I must admit that I have learned a lot about morality from conservative experts. It seems to be their specialty. One thing that conservative experts know well is that telling lies are the acts of desperate scoundrels. No wonder they tried so hard to impeach Bill Clinton.

Conservative expert author, Bill Bennett was one of the leaders of that impeachment chorus. Bennett was the guy who wrote that bestseller The Book of Virtues. It was a tome full of aphorisms and anecdotes about living well with integrity and fortitude that inspired so many of our young. Just about every school library in America has a copy.

Rush Limbaugh was also a member of the virtue posse. He lambasted Clinton for years, indeed, is still lambasting him for telling that whopper. With moral clarity and conviction, Rush has been faithful in maintaining America's chasteness and purity during his fifteen years of self-proclaimed broadcasting excellence. Thank goodness for the likes of these two.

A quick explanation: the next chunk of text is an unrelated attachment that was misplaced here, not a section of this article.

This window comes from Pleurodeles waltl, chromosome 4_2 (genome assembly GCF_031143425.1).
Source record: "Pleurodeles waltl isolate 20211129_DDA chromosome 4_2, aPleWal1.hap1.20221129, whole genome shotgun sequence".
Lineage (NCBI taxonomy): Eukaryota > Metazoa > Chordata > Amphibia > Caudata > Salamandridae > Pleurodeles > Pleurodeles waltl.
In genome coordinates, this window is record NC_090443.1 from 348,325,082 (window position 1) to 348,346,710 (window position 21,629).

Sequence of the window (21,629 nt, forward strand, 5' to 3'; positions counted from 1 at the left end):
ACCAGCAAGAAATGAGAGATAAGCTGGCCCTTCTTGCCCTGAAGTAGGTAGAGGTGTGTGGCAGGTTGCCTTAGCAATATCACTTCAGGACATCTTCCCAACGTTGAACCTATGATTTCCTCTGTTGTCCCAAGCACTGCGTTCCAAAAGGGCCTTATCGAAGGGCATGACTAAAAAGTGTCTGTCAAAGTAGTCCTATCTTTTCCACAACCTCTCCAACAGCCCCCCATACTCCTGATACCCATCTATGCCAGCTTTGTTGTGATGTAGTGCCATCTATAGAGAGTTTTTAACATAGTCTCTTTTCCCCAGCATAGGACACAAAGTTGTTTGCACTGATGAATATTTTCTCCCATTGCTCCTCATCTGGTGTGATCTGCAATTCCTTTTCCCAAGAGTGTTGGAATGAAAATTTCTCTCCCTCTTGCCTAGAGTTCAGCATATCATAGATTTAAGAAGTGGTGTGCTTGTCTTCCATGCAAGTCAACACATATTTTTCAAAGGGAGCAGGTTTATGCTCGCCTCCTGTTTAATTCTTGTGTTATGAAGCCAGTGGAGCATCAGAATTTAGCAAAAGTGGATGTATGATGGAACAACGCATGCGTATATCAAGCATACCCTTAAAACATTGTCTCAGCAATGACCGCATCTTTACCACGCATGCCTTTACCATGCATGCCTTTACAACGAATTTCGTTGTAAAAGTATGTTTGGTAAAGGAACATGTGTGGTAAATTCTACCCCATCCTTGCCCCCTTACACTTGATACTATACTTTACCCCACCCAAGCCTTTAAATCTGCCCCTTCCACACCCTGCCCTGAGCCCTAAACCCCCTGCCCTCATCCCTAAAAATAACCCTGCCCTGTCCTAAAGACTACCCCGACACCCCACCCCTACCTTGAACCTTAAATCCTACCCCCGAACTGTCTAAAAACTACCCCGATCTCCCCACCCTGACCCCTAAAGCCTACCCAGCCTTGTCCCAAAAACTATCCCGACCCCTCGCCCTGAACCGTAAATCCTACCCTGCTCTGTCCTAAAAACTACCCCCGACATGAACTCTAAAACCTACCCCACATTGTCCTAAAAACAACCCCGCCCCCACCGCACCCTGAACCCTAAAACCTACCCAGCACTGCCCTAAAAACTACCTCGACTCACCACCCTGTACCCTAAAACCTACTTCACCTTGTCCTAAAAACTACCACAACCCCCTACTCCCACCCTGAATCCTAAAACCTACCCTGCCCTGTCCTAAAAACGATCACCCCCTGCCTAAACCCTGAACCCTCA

And remember that triumvirate of virtue, Bob Livingston, Newt Gingrich, and Henry Hyde. They led the charge in the House of Representatives to rid the nation of that "lying liar" Clinton. If it were not for those namby-pamby relativistic whacko liberals, they may well have succeeded.

Now some may want to rain on my little parade of praise and adoration for these honorable experts. Some of those killjoys might try to remind us that Bill Bennett was recently exposed as a compulsive gambler. Seems he dropped $8 million in casino slot machines over the last ten years. But, hey, while he may have made a living condemning the weaknesses and abominations of druggies, unchaste teens, and liars, he never once condemned gamblers. He may have been a compulsive gambler, but he was no hypocrite and, above all else, he was not a scoundrel liar like Bill Clinton.

Others might mention Rush Limbaugh's problem with prescription drugs. But at least he came clean on the issue. So what if it took the threat of public exposure and jail time to bring it out of him? So what if he was known to have had no sympathy for fellow "druggies" convicted of and serving time for similar drug offenses? So what if he agreed that they all ought to be "sent up the river?" At least you can't say he was a liar.